Emilie Morris was a bright and talented teen when she joined the cross-country team at Lindbergh High School in St. Louis, Missouri; and quickly became one of the team’s star runners. Her coach, James Bliss Wilder III, took a` special interest in Emilie — an interest that went beyond her athletic ability.
Wilder, who was 29 at the time of their first alleged sexual contact, and married with a pregnant wife, engaged in a sexual relationship with Emilie while she was in high school. As presented in the upcoming Oxygen two-hour special “The Case Died With Her,” the relationship appears to have been at times humiliating for the teen victim, who may have misplaced trust in her coach, an authority figure whose approval meant a lot to her.
Emilie’s once-promising future began to slip away after she graduated from high school. While Emilie struggled with trauma for much of her adult life, she stayed silent about the alleged abuse for nearly two decades. Only in 2013, when Emilie learned that Wilder was accused of victimizing a middle-school student, did she choose to come forward and alleged to police that Wilder had abused her. Emilie even got an apparent confession on tape, years after the relationship ended.
The recording was never heard in court: Because just before she was due to testify at a hearing, Emilie was found dead in her home, a garbage pail partially covering her head. Emilie’s testimony, essential to the case, was not on the record when she died suddenly at age 33, which meant that Wilder would not see his day in court.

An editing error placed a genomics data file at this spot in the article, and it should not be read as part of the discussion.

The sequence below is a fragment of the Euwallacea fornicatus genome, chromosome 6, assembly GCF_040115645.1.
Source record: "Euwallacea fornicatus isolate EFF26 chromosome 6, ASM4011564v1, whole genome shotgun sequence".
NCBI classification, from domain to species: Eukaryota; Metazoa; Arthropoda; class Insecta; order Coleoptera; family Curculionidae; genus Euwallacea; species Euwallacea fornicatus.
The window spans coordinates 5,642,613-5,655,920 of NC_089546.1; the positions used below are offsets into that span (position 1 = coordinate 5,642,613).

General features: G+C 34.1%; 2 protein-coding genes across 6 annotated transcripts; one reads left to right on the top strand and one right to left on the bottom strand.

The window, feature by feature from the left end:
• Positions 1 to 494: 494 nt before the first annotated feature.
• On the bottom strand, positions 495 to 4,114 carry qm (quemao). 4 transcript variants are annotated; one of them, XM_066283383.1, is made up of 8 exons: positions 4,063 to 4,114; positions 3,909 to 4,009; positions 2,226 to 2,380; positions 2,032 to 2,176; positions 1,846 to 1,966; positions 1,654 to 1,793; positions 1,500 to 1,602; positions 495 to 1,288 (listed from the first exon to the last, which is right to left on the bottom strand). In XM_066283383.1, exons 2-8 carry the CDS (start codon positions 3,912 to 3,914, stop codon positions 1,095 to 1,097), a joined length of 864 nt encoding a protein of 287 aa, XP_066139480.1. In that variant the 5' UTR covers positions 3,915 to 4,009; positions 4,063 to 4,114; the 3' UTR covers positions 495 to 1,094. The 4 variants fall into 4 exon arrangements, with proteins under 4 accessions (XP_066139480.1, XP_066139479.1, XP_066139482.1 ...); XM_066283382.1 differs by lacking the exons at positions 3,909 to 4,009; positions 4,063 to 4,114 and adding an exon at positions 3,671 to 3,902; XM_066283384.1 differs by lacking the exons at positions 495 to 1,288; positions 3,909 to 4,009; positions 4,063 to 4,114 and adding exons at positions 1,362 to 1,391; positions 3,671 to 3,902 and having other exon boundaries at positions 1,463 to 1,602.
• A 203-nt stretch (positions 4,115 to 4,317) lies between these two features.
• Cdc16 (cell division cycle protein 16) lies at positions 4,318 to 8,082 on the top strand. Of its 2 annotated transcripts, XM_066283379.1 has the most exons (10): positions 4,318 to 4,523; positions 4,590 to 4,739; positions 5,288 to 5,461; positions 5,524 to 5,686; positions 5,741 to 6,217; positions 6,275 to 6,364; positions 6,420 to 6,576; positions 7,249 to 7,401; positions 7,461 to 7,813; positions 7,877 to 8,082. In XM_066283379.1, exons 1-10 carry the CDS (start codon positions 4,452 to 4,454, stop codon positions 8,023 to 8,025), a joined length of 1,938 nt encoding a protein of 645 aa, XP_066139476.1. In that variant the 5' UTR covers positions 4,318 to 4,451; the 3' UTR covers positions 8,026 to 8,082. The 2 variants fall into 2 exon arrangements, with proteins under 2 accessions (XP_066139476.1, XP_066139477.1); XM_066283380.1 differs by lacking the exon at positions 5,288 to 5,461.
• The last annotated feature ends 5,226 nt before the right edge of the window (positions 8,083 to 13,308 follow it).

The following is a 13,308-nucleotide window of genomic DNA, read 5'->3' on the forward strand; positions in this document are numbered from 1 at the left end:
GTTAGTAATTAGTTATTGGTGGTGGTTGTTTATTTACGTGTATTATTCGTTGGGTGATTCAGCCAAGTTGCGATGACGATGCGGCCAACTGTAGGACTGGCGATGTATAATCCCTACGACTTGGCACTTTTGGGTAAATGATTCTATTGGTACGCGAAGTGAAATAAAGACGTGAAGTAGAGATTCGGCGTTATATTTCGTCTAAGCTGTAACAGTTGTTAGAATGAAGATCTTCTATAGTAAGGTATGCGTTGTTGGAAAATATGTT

“The Case Died With Her,” airing on December 6 on Oxygen, explores the many unanswered questions surrounding Emilie’s mysterious death, and exposes the ways that Emilie, allegedly a victim, was made to feel as though she was to blame for the abuse.
While the secret recording might have been the first documented evidence that Wilder had abused Emilie, the coach-player relationship aroused suspicion while Emilie was in high school in the 1990s. In fact, a fellow cross-county runner told his parents that he had witnessed something inappropriate between the coach and the teen girl. When the athlete’s parents brought the allegations to the high school principal, the principal allegedly accused Emilie of taking part in an “affair,” without acknowledging that if something were in fact going on, she was a victim of abuse.
This kind of victim-blaming may have followed Emilie into her adult years. In the documentary, Emilie’s father says that she felt as though people saw her as promiscuous; a reputation, however unfair, that brought Emilie a great deal of shame. Emilie married and had two children with an older man, but her struggles with alcohol contributed to the marriage’s collapse, and she lost custody of her children. In “The Case Died With Her,” which is based in part on a Buzzfeed investigation published in 2018, experts weigh in on Emilie’s alleged abuse and how it may have shaped her adult life.
“Every relationship situation in her life, including her marriage, always had a power differential,” says Joelle Castiex, an advocate for child victims of sexual abuse.
Though Emilie herself and those close to her were open and honest about her alcoholism and mental health struggles, her circumstances and her outlook on life had only been steadily improving at the time of her death — a death that has never been fully explained, and one that meant that the case against her high school track coach would never go forward.
“The Case Died With Her” premieres on Sunday, December 6 at 7/6c on Oxygen, the true network for crime.
Watch the trailer here: